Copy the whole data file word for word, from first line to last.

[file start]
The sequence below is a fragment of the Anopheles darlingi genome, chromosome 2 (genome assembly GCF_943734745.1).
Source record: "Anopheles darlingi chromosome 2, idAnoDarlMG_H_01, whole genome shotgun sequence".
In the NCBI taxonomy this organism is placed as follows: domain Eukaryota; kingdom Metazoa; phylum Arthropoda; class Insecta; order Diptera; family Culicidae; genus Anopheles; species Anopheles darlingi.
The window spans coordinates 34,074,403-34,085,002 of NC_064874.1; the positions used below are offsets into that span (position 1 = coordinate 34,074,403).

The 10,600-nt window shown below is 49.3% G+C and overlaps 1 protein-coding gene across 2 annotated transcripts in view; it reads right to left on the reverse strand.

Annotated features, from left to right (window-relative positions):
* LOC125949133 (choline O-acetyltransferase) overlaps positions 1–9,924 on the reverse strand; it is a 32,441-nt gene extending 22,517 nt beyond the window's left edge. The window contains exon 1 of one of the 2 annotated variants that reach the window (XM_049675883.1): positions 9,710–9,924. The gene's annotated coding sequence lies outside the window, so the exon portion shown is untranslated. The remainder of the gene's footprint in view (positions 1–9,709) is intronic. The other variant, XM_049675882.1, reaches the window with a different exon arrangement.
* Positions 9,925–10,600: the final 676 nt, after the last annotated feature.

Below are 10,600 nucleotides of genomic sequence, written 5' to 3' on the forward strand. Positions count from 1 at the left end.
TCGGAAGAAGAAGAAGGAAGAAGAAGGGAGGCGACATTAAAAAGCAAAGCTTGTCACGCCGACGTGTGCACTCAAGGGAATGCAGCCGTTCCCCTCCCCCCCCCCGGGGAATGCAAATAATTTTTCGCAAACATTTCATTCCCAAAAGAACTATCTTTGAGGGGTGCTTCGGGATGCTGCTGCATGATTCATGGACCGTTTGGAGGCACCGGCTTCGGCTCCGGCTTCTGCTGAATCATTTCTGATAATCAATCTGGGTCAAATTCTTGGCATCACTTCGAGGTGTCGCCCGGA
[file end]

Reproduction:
The sequence below is a fragment of the Anopheles darlingi genome, chromosome 2 (genome assembly GCF_943734745.1).
Source record: "Anopheles darlingi chromosome 2, idAnoDarlMG_H_01, whole genome shotgun sequence".
In the NCBI taxonomy this organism is placed as follows: domain Eukaryota; kingdom Metazoa; phylum Arthropoda; class Insecta; order Diptera; family Culicidae; genus Anopheles; species Anopheles darlingi.
The window spans coordinates 34,074,403-34,085,002 of NC_064874.1; the positions used below are offsets into that span (position 1 = coordinate 34,074,403).

The 10,600-nt window shown below is 49.3% G+C and overlaps 1 protein-coding gene across 2 annotated transcripts in view; it reads right to left on the reverse strand.

Annotated features, from left to right (window-relative positions):
* LOC125949133 (choline O-acetyltransferase) overlaps positions 1–9,924 on the reverse strand; it is a 32,441-nt gene extending 22,517 nt beyond the window's left edge. The window contains exon 1 of one of the 2 annotated variants that reach the window (XM_049675883.1): positions 9,710–9,924. The gene's annotated coding sequence lies outside the window, so the exon portion shown is untranslated. The remainder of the gene's footprint in view (positions 1–9,709) is intronic. The other variant, XM_049675882.1, reaches the window with a different exon arrangement.
* Positions 9,925–10,600: the final 676 nt, after the last annotated feature.

Below are 10,600 nucleotides of genomic sequence, written 5' to 3' on the forward strand. Positions count from 1 at the left end.
TCGGAAGAAGAAGAAGGAAGAAGAAGGGAGGCGACATTAAAAAGCAAAGCTTGTCACGCCGACGTGTGCACTCAAGGGAATGCAGCCGTTCCCCTCCCCCCCCCCGGGGAATGCAAATAATTTTTCGCAAACATTTCATTCCCAAAAGAACTATCTTTGAGGGGTGCTTCGGGATGCTGCTGCATGATTCATGGACCGTTTGGAGGCACCGGCTTCGGCTCCGGCTTCTGCTGAATCATTTCTGATAATCAATCTGGGTCAAATTCTTGGCATCACTTCGAGGTGTCGCCCGGA